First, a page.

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Israeli Leader Welcomes US Plan for Sea Border with Lebanon

Israeli Leader Welcomes US Plan for Sea Border with Lebanon

Sunday, 2 October, 2022 - 09:45
Prime Minister Yair Lapid speaks at the Knesset, Israel's parliament, in Jerusalem, June 20, 2022. REUTERS/Ronen Zvulun

Israel's prime minister on Sunday welcomed a US-brokered deal for setting the maritime border with Lebanon, saying the plan for resolving a long-running dispute between the neighboring countries would lift Israel's economy and boost regional security.


Prime Minister Yair Lapid said the proposal was delivered over the weekend to both Israel and Lebanon. While he said it was still being studied, he said the plan would strengthen Israel's northern areas near the Lebanese border, allow Israel to produce additional natural gas and deliver new revenues to the national coffers.


“This is a deal that strengthens Israel’s security and Israel's economy,” Lapid told his Cabinet.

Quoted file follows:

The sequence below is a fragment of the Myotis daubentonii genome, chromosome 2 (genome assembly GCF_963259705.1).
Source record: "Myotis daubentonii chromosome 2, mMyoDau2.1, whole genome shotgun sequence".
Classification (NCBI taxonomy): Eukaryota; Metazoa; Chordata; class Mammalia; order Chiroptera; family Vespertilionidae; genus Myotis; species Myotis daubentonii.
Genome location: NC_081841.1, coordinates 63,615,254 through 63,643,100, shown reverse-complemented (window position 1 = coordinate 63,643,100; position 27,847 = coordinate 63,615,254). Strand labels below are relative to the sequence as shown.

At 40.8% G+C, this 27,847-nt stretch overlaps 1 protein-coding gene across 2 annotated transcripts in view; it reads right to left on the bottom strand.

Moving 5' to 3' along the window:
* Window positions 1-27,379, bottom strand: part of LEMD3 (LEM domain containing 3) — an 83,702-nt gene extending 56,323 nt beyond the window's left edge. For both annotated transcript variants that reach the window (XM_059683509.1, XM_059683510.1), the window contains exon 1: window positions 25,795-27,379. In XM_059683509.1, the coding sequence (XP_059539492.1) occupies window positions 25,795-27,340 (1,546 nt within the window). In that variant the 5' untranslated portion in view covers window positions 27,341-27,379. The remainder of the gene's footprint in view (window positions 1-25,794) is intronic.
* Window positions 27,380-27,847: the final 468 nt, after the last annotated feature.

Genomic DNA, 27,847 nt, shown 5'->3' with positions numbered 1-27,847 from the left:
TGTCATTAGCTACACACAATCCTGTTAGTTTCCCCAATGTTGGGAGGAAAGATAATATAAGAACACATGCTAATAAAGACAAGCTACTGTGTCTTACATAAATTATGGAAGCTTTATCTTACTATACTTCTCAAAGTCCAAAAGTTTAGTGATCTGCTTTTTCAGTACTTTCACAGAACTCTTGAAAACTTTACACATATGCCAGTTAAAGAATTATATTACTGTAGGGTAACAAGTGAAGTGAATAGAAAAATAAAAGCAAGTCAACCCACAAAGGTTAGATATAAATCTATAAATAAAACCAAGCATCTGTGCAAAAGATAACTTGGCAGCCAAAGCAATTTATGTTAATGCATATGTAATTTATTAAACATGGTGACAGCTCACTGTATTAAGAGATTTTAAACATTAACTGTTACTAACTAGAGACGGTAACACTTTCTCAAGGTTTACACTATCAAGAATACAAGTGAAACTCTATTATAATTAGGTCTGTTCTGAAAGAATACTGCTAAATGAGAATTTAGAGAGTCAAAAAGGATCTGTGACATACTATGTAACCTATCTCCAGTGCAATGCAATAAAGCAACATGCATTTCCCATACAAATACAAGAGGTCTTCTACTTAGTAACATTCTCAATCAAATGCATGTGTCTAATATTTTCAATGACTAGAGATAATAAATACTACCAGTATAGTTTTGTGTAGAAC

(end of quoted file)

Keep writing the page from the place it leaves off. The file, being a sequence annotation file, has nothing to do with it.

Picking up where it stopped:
He also said Israel would not oppose the development of “an additional Lebanese gas field” straddling the maritime border, as long as Israel receives “the share we deserve.” He said this would weaken Lebanon's dependence on Iran, restrain Hezbollah and promote regional stability.


He said the deal was being reviewed by legal and defense officials before it is to be voted upon by the government. Israeli media said a vote could take place Thursday.


On Saturday, the proposal was also delivered to Lebanese leaders.


Beirut is studying the 10-page draft, details of which have not been made public.


Lebanon and Israel have been officially at war since Israel’s creation in 1948 and both countries claim some 860 square kilometers of the Mediterranean Sea.


Amos Hochstein, a senior adviser for energy security at the US State Department who has been mediating between the two neighbors, last visited Beirut in September, where he expressed optimism after meeting with Lebanon’s leaders.


Lebanon's parliament speaker, Nabi Berri, said in an interview with Asharq Al-Awsat the proposal “in principle meets the Lebanese demands.”


The centrist Lapid heads a caretaker government ahead of a Nov 1 election. His challenger, conservative ex-Prime Minister Benjamin Netanyahu, has argued the Lebanese deal could benefit Hezbollah, and accused Lapid of evading parliamentary scrutiny.


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